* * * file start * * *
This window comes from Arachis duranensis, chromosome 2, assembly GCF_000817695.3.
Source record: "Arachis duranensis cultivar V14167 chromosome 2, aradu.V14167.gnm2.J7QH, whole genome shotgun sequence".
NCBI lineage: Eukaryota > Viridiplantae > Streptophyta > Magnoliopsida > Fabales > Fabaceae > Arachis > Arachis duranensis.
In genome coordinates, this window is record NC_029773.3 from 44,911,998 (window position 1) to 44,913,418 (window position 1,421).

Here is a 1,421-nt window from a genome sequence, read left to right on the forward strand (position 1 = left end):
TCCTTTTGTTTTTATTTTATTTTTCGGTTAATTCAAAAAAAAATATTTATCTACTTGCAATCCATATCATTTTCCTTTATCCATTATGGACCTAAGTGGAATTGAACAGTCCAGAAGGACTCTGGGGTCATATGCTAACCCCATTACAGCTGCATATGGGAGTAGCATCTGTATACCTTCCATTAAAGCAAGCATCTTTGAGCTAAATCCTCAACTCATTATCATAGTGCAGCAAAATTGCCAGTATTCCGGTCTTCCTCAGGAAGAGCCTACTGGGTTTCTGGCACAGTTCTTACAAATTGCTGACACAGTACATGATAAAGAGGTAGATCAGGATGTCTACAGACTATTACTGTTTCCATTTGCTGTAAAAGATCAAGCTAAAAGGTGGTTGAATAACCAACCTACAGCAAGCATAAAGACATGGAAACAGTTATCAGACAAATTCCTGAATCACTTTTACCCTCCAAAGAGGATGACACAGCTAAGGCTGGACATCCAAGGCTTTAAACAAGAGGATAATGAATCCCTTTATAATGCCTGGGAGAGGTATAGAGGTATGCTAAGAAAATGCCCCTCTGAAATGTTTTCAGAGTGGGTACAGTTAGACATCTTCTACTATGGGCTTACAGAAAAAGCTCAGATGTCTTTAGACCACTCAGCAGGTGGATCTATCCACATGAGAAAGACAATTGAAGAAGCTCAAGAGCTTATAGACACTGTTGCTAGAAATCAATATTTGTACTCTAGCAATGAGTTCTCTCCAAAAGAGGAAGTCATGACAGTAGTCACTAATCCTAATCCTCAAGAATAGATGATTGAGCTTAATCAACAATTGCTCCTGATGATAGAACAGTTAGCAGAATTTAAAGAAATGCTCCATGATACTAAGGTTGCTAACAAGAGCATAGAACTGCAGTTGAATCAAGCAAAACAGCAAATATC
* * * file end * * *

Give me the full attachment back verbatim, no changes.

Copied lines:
This window comes from Arachis duranensis, chromosome 2, assembly GCF_000817695.3.
Source record: "Arachis duranensis cultivar V14167 chromosome 2, aradu.V14167.gnm2.J7QH, whole genome shotgun sequence".
NCBI lineage: Eukaryota > Viridiplantae > Streptophyta > Magnoliopsida > Fabales > Fabaceae > Arachis > Arachis duranensis.
In genome coordinates, this window is record NC_029773.3 from 44,911,998 (window position 1) to 44,913,418 (window position 1,421).

Here is a 1,421-nt window from a genome sequence, read left to right on the forward strand (position 1 = left end):
TCCTTTTGTTTTTATTTTATTTTTCGGTTAATTCAAAAAAAAATATTTATCTACTTGCAATCCATATCATTTTCCTTTATCCATTATGGACCTAAGTGGAATTGAACAGTCCAGAAGGACTCTGGGGTCATATGCTAACCCCATTACAGCTGCATATGGGAGTAGCATCTGTATACCTTCCATTAAAGCAAGCATCTTTGAGCTAAATCCTCAACTCATTATCATAGTGCAGCAAAATTGCCAGTATTCCGGTCTTCCTCAGGAAGAGCCTACTGGGTTTCTGGCACAGTTCTTACAAATTGCTGACACAGTACATGATAAAGAGGTAGATCAGGATGTCTACAGACTATTACTGTTTCCATTTGCTGTAAAAGATCAAGCTAAAAGGTGGTTGAATAACCAACCTACAGCAAGCATAAAGACATGGAAACAGTTATCAGACAAATTCCTGAATCACTTTTACCCTCCAAAGAGGATGACACAGCTAAGGCTGGACATCCAAGGCTTTAAACAAGAGGATAATGAATCCCTTTATAATGCCTGGGAGAGGTATAGAGGTATGCTAAGAAAATGCCCCTCTGAAATGTTTTCAGAGTGGGTACAGTTAGACATCTTCTACTATGGGCTTACAGAAAAAGCTCAGATGTCTTTAGACCACTCAGCAGGTGGATCTATCCACATGAGAAAGACAATTGAAGAAGCTCAAGAGCTTATAGACACTGTTGCTAGAAATCAATATTTGTACTCTAGCAATGAGTTCTCTCCAAAAGAGGAAGTCATGACAGTAGTCACTAATCCTAATCCTCAAGAATAGATGATTGAGCTTAATCAACAATTGCTCCTGATGATAGAACAGTTAGCAGAATTTAAAGAAATGCTCCATGATACTAAGGTTGCTAACAAGAGCATAGAACTGCAGTTGAATCAAGCAAAACAGCAAATATC